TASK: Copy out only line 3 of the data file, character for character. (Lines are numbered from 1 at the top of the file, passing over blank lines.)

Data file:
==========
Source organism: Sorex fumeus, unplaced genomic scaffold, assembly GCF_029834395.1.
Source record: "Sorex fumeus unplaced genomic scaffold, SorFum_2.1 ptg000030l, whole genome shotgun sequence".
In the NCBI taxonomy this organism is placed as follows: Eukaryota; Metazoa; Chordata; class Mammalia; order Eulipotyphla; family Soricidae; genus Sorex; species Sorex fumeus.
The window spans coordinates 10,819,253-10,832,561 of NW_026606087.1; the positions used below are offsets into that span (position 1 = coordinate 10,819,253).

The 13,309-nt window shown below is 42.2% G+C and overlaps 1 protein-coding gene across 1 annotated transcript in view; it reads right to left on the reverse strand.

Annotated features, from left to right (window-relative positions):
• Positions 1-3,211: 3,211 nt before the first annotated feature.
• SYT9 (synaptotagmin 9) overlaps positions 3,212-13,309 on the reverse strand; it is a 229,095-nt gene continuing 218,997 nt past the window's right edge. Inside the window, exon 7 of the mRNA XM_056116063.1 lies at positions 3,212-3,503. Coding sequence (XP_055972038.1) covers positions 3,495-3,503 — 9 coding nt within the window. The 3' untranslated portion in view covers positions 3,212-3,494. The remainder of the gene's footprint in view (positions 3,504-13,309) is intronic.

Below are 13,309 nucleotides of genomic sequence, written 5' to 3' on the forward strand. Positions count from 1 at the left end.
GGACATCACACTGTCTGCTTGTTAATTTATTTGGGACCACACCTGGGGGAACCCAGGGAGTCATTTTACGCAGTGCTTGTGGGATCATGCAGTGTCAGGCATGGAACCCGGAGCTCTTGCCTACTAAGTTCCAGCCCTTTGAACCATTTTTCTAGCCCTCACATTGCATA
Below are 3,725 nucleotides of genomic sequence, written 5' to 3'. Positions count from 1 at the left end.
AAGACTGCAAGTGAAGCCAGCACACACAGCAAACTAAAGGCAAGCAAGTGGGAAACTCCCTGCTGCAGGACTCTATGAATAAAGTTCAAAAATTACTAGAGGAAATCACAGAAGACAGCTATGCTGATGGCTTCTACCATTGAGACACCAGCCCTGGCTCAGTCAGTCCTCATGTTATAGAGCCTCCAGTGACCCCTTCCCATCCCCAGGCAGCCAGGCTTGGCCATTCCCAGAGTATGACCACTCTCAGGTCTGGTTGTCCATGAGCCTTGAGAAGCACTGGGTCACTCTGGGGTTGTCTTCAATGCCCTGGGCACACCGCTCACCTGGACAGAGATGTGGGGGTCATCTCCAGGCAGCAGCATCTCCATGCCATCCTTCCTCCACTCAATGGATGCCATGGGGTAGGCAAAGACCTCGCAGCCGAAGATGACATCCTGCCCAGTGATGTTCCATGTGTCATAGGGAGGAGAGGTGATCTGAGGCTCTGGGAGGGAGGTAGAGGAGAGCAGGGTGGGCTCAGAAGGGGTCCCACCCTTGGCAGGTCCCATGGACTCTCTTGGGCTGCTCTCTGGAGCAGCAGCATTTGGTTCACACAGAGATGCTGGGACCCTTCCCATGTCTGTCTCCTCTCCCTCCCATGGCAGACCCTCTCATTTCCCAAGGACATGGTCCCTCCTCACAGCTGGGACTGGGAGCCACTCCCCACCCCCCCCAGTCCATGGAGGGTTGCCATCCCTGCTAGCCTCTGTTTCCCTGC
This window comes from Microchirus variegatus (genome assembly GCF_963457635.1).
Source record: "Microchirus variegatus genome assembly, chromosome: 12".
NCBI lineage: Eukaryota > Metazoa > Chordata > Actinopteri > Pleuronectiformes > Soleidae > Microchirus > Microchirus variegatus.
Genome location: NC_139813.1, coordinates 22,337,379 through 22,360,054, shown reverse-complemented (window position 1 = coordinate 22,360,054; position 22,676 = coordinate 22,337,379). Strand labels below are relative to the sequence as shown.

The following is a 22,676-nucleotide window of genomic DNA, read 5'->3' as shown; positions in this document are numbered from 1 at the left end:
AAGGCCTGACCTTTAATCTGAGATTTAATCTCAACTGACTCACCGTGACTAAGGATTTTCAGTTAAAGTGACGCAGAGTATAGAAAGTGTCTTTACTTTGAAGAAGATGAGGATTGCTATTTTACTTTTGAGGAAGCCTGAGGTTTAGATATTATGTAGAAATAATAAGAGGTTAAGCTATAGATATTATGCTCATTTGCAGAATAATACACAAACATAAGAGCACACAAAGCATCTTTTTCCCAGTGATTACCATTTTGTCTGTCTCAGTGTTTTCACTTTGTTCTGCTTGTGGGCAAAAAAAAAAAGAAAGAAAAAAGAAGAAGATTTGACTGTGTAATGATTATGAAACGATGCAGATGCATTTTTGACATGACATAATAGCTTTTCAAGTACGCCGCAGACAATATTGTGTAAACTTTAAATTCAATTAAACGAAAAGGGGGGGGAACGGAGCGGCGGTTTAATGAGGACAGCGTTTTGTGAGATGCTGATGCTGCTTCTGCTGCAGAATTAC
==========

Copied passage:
In the NCBI taxonomy this organism is placed as follows: Eukaryota; Metazoa; Chordata; class Mammalia; order Eulipotyphla; family Soricidae; genus Sorex; species Sorex fumeus.